Small imperforate sheetlet from Eynhallow (Holy Island), issued in 1982 and featuring two stamps depicting birds: a whip-poor-will (40p), from North America, and the olive-naped weaver (Ploceus brachypterus) (60p), which is native to Africa.
U/M / Unmounted Mint / MNH / Mint Never Hinged.
You can be forgiven for thinking that Eynhallow is an unlikely stamp-issuing territory, given that the island – located between Mainland and Rousay in Orkney – has been uninhabited since the 1850s. These days, you’re more likely to find birds than humans, and however hard you look you certainly won’t find a post office!
In fact, stamps ‘issued’ by Eynhallow during the 1970s and 80s have a similar story behind them to those of Nagaland, Dhufar and Staffa, among others. Labels from all these territories are essentially bogus stamp issues, produced by the colourful English stamp dealer Clive Feigenbaum for sale to collectors. Feigenbaum, a former chairman of Stanley Gibbons, was expelled from the Philatelic Traders Society (PTS) in 1970 for not making explicit that the labels he was selling were not genuine postage stamps, but he continued to produce ‘stamps’ for all kinds of weird and wonderful places until his death in 2007.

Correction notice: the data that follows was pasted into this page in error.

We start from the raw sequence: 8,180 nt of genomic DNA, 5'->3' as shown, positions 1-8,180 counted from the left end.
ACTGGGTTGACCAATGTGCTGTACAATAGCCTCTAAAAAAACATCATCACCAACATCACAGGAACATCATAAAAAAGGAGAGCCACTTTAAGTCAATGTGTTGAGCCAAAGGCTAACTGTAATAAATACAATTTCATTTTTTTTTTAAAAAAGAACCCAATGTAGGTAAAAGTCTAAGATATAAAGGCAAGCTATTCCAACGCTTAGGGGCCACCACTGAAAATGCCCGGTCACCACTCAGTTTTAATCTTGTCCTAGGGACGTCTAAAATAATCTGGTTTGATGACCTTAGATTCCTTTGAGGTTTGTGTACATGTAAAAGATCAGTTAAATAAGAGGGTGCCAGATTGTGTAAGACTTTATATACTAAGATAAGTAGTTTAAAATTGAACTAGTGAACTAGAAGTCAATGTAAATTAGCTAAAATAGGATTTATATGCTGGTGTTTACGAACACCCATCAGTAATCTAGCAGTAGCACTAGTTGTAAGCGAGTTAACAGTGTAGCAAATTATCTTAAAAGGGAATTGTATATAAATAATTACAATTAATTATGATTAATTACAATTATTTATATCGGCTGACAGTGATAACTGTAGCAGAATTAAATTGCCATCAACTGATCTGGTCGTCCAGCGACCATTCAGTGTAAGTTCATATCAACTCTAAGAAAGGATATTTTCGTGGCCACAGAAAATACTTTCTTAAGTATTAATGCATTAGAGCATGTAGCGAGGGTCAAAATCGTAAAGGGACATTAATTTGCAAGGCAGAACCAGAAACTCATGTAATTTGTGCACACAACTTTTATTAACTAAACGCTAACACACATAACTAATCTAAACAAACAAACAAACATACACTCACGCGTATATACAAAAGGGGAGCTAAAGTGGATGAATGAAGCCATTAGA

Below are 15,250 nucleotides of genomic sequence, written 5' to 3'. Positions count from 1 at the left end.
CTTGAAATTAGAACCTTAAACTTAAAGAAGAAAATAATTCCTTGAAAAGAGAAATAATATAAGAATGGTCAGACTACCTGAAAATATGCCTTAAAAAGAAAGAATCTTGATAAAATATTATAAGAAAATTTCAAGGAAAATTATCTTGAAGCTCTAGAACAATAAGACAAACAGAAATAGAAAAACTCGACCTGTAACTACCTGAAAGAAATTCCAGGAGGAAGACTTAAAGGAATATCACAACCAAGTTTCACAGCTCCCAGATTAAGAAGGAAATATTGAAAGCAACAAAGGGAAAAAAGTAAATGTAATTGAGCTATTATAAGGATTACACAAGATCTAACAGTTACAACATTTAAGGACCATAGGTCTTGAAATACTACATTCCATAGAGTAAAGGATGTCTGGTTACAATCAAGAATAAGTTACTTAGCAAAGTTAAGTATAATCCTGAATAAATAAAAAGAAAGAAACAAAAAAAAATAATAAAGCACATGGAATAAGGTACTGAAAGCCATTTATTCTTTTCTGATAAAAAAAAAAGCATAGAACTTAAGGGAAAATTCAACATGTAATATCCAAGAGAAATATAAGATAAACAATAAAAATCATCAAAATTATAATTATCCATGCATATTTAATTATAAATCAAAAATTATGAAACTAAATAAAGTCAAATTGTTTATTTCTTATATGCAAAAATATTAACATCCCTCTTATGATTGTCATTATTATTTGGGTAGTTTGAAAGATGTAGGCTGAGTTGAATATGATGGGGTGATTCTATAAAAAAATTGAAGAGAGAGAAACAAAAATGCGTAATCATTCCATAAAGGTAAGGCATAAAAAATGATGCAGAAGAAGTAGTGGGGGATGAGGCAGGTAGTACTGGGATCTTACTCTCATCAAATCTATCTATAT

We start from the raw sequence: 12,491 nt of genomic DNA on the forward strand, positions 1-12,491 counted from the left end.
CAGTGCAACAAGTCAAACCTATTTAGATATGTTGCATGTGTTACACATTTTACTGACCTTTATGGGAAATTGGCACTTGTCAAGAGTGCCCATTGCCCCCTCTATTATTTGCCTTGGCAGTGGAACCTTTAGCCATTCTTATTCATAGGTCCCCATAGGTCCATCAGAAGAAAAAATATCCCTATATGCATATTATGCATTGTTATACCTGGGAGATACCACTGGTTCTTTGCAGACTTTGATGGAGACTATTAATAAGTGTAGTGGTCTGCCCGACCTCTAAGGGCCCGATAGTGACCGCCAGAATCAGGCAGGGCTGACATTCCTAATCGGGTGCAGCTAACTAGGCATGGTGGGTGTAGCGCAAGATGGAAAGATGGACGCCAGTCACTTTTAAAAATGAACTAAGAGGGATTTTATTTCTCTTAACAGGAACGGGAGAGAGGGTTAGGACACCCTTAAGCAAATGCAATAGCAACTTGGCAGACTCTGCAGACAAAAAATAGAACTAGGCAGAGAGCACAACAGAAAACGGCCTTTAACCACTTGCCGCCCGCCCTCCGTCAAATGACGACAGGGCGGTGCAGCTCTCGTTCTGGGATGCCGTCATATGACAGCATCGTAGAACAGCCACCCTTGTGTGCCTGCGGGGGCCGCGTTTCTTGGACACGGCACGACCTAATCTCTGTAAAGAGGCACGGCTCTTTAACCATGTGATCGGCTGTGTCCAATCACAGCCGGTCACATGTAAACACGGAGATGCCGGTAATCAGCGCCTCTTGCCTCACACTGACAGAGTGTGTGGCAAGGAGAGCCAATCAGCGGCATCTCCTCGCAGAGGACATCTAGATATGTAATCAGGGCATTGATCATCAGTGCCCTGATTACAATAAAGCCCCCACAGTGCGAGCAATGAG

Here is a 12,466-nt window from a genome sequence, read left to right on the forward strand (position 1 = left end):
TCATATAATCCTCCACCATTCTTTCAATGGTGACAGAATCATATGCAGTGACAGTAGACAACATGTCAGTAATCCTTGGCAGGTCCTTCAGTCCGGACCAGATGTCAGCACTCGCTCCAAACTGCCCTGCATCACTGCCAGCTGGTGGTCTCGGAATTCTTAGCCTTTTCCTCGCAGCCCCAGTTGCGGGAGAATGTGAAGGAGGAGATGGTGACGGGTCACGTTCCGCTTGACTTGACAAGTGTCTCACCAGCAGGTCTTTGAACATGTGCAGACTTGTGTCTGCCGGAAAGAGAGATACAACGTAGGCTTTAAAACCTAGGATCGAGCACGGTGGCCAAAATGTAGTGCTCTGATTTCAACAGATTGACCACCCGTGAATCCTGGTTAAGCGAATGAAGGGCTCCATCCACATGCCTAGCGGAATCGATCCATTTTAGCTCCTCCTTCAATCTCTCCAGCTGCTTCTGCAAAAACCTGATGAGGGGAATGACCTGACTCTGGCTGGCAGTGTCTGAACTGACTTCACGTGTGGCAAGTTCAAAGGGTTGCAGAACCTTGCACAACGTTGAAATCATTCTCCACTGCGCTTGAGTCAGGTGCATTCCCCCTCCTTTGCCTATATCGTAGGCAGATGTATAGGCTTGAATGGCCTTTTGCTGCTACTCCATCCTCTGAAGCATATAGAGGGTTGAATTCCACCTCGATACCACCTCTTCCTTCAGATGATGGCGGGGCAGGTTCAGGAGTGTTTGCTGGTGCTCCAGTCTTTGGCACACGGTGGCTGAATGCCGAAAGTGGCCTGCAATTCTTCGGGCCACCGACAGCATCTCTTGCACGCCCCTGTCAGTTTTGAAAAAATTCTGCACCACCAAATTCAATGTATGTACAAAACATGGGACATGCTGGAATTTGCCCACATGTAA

Their lack of postal validity is why stamps from Eynhallow are considered to be Cinderellas. Nevertheless, more than four decades on from their first appearance, Eynhallow issues are a collectable curiosity in their own right – just as long as you know their backstory.